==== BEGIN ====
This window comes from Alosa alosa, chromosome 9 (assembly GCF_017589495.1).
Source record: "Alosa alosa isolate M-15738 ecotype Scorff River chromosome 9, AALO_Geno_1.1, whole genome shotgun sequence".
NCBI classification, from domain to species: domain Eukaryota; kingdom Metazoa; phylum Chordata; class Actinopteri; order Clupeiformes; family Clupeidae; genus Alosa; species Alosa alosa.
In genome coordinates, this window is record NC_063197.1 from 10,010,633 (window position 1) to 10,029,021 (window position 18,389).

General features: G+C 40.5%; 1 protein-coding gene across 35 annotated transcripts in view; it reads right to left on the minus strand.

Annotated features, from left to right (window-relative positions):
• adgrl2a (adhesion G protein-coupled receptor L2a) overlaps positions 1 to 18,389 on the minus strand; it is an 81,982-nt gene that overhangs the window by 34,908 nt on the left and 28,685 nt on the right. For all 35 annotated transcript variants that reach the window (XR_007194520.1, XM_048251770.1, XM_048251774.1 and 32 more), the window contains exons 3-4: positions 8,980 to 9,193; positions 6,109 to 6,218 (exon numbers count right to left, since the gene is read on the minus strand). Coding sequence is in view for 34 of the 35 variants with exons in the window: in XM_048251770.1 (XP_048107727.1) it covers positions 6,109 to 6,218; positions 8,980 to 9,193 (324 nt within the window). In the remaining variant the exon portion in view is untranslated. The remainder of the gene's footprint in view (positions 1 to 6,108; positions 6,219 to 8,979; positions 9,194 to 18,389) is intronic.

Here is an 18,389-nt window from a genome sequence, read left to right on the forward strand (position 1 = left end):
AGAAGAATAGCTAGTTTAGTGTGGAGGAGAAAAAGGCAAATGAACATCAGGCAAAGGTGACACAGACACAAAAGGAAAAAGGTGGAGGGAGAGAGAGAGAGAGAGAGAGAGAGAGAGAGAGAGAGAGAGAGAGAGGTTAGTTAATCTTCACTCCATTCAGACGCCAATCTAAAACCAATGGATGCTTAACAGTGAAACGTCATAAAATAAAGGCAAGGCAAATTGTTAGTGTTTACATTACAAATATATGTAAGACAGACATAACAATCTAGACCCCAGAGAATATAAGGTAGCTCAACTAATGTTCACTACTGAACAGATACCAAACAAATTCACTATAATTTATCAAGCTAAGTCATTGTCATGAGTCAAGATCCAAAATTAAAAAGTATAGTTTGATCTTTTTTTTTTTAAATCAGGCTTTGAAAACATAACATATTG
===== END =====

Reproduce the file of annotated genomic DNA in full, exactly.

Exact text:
This window comes from Alosa alosa, chromosome 9 (assembly GCF_017589495.1).
Source record: "Alosa alosa isolate M-15738 ecotype Scorff River chromosome 9, AALO_Geno_1.1, whole genome shotgun sequence".
NCBI classification, from domain to species: domain Eukaryota; kingdom Metazoa; phylum Chordata; class Actinopteri; order Clupeiformes; family Clupeidae; genus Alosa; species Alosa alosa.
In genome coordinates, this window is record NC_063197.1 from 10,010,633 (window position 1) to 10,029,021 (window position 18,389).

General features: G+C 40.5%; 1 protein-coding gene across 35 annotated transcripts in view; it reads right to left on the minus strand.

Annotated features, from left to right (window-relative positions):
• adgrl2a (adhesion G protein-coupled receptor L2a) overlaps positions 1 to 18,389 on the minus strand; it is an 81,982-nt gene that overhangs the window by 34,908 nt on the left and 28,685 nt on the right. For all 35 annotated transcript variants that reach the window (XR_007194520.1, XM_048251770.1, XM_048251774.1 and 32 more), the window contains exons 3-4: positions 8,980 to 9,193; positions 6,109 to 6,218 (exon numbers count right to left, since the gene is read on the minus strand). Coding sequence is in view for 34 of the 35 variants with exons in the window: in XM_048251770.1 (XP_048107727.1) it covers positions 6,109 to 6,218; positions 8,980 to 9,193 (324 nt within the window). In the remaining variant the exon portion in view is untranslated. The remainder of the gene's footprint in view (positions 1 to 6,108; positions 6,219 to 8,979; positions 9,194 to 18,389) is intronic.

Here is an 18,389-nt window from a genome sequence, read left to right on the forward strand (position 1 = left end):
AGAAGAATAGCTAGTTTAGTGTGGAGGAGAAAAAGGCAAATGAACATCAGGCAAAGGTGACACAGACACAAAAGGAAAAAGGTGGAGGGAGAGAGAGAGAGAGAGAGAGAGAGAGAGAGAGAGAGAGAGAGAGAGGTTAGTTAATCTTCACTCCATTCAGACGCCAATCTAAAACCAATGGATGCTTAACAGTGAAACGTCATAAAATAAAGGCAAGGCAAATTGTTAGTGTTTACATTACAAATATATGTAAGACAGACATAACAATCTAGACCCCAGAGAATATAAGGTAGCTCAACTAATGTTCACTACTGAACAGATACCAAACAAATTCACTATAATTTATCAAGCTAAGTCATTGTCATGAGTCAAGATCCAAAATTAAAAAGTATAGTTTGATCTTTTTTTTTTTAAATCAGGCTTTGAAAACATAACATATTG